I had brought with me the new Nicholas Sparks book Mimi had given me for Christmas. Mimi loved books so I decided to read to her. I pulled up a chair beside her bed and held her hand. She could no longer verbally respond but I thought she might be able to hear. And if she could, I knew she would enjoy a good book.
I read and talked for a few hours. Around midnight, I realized rest probably was a good thing for Mimi and me. I pulled out the couch and tried to sleep. I woke many times that night to the peaceful sound of Mimi breathing. Around 5:00 in the morning, when the nurse came in to check on her, I went to get some coffee.
I spent the morning with Mimi. I hadn’t heard her speak or even communicate with her hands since the night before, but every now and again, she would smile as if she saw something, or someone, to her left. I would ask what she saw, but no response.
I sat in my chair, holding her hand while I worked on a crossword puzzle. I am really good at the puzzles in the back of People Magazine. I am really bad at all others! I read the clues but had no answers.
I got to a clue “the author of Winnie the Pooh” and knew I should have known it. I read it aloud and I could tell Mimi knew the answer. She made a fist and struggled as if she was telling me “you know this one!”
I didn’t – so I cheated (just a little). I found the answer –Milne. I said it out loud and Mimi relaxed her hands. She was still “there” even though we couldn’t talk.
Mom, Dad, and Papa came and relieved me of my duty. I was to go home and rest, but sleep didn’t come. Instead, I sat and thought about the fact that she was near the end.
Susan and Emily still weren’t feeling 100% so I called and talked to them. They wanted to come see Mimi but with weakened immune systems, were worried about being out. We went back and forth about what was best for them until finally it was decided that they would come by that night. I don’t know why or how this decision was reached, but I am so glad it was.
I traveled back to Alive Hospice to eat dinner with Dad. We sat with Mimi and discussed the day. Mom joined us and soon after Emily and Susan were there. I had been with Mimi for over 24 hours and watched as she slowly lost more and more of “her,” Even so, I still believed she would recognize Susan and Emily. I told them to speak directly to her. Get as close as they could and just talk.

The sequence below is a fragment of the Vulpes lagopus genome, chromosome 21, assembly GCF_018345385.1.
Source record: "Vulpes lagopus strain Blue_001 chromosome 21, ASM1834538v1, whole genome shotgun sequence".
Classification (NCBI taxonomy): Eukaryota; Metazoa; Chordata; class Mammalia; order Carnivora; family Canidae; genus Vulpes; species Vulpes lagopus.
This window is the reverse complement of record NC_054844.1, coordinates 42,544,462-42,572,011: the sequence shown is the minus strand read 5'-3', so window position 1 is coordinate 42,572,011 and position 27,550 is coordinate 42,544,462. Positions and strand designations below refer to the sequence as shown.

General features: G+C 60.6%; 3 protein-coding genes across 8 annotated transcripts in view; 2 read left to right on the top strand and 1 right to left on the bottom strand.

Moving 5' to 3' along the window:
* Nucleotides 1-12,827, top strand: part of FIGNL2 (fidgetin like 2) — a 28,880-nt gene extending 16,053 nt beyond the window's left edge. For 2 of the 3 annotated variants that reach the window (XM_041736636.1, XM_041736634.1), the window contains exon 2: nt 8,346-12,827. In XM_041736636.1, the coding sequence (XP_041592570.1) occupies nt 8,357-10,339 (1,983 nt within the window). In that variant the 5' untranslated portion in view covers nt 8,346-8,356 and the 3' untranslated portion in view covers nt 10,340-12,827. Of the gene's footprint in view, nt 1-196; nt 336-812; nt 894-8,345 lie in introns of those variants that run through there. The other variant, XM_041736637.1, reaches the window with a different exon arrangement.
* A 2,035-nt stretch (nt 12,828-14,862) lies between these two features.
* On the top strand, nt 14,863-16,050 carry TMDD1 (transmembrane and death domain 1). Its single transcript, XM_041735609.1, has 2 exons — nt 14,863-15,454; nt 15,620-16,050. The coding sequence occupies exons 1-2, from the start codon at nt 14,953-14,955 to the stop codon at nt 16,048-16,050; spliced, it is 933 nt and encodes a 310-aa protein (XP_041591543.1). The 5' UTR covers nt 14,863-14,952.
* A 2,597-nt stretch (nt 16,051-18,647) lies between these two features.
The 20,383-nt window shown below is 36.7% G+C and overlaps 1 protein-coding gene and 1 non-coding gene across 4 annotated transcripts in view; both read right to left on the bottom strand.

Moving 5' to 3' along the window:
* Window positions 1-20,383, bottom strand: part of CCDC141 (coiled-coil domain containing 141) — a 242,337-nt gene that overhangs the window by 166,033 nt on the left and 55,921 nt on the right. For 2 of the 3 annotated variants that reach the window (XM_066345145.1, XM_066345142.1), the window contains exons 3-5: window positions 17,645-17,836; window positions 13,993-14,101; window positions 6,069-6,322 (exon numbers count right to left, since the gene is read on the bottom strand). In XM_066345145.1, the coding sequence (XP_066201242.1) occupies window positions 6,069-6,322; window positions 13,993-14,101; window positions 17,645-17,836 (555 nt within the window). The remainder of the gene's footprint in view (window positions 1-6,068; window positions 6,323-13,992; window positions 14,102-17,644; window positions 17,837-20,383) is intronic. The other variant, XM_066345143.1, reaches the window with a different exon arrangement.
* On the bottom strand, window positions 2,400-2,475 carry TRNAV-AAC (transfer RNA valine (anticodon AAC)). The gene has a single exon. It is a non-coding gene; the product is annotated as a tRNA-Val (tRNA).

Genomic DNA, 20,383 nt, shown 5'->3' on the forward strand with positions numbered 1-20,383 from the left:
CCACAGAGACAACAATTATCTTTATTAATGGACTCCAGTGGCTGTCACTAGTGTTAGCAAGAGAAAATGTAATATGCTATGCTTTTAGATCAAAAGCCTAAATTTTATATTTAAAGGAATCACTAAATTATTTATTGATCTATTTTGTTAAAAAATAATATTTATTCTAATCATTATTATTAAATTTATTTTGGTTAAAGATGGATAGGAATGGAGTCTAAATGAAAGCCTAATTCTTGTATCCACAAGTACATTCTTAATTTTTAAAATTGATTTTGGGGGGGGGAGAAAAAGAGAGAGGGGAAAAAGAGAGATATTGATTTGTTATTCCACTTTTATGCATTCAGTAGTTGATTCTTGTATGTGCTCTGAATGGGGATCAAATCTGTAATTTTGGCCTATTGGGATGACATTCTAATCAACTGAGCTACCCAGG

As Susan talked, we all realized Mimi knew who it was. By this point, her eyes were the only way she could respond, and I saw them change as Susan talked. Emily went next and got up close to her face. As she did, Mimi recognized her Angel #3.
We sat around with the UT bowl game on in the background and just talked. I can’t remember the last time the 5 of us were together in a room with no kids, no husbands. It was just Mom, Dad, Susan, Emily, and me surrounding Mimi. We were laughing and sharing stories. Several times, Dad would look over at Mimi and say, “It’s nice to hear your girls laughing, isn’t it?”
After one story, Susan and Emily even saw her laugh along with us. As we laughed and shared stories of growing up with Mimi, we were all at peace. It was hard to remember that we were even in a room set aside for those who were dying.
Hard to remember that until Susan said, “She’s not breathing.”
Sweet, innocent, and soft were her words.
I quickly responded, “Yes she is. It just sometimes takes her awhile”
We all turned to look at the beautiful lady who had cared, nurtured, loved us all, and…she wasn’t breathing.
Immediately, we jumped into action. Buttons were pushed and nurses were called. Emily and Dad comforted Mom who was not ready to let her Mom go. Susan and I rushed to Mimi’s side and started signing. I can’t even remember the first song that came to mind, but we quickly changed to “Jesus Loves Me”
We were standing right beside her as she took one more breath, and with a smile on her face, left this world.
Some people say they were with their loved one when they pass. I say with Mimi, I wasn’t with her when she passed – I saw her pass.